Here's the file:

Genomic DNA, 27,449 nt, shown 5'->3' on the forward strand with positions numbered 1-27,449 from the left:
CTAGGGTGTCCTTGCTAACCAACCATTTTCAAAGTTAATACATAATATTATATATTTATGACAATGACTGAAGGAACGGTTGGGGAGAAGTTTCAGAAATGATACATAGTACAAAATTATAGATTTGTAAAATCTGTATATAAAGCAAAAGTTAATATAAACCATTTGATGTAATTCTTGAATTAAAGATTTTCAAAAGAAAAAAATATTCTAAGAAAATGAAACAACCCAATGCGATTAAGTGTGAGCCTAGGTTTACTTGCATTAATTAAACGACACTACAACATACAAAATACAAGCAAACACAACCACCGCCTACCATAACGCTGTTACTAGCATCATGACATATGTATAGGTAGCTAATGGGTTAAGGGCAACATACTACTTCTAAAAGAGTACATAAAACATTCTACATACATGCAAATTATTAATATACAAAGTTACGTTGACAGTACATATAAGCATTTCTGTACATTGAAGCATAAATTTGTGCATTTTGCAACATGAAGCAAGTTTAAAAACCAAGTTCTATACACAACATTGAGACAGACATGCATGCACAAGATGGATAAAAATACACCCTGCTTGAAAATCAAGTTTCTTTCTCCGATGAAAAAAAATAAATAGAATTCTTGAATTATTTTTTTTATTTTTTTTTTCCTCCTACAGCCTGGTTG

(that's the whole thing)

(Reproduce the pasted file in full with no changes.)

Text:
Genomic DNA, 27,449 nt, shown 5'->3' on the forward strand with positions numbered 1-27,449 from the left:
CTAGGGTGTCCTTGCTAACCAACCATTTTCAAAGTTAATACATAATATTATATATTTATGACAATGACTGAAGGAACGGTTGGGGAGAAGTTTCAGAAATGATACATAGTACAAAATTATAGATTTGTAAAATCTGTATATAAAGCAAAAGTTAATATAAACCATTTGATGTAATTCTTGAATTAAAGATTTTCAAAAGAAAAAAATATTCTAAGAAAATGAAACAACCCAATGCGATTAAGTGTGAGCCTAGGTTTACTTGCATTAATTAAACGACACTACAACATACAAAATACAAGCAAACACAACCACCGCCTACCATAACGCTGTTACTAGCATCATGACATATGTATAGGTAGCTAATGGGTTAAGGGCAACATACTACTTCTAAAAGAGTACATAAAACATTCTACATACATGCAAATTATTAATATACAAAGTTACGTTGACAGTACATATAAGCATTTCTGTACATTGAAGCATAAATTTGTGCATTTTGCAACATGAAGCAAGTTTAAAAACCAAGTTCTATACACAACATTGAGACAGACATGCATGCACAAGATGGATAAAAATACACCCTGCTTGAAAATCAAGTTTCTTTCTCCGATGAAAAAAAATAAATAGAATTCTTGAATTATTTTTTTTATTTTTTTTTTCCTCCTACAGCCTGGTTG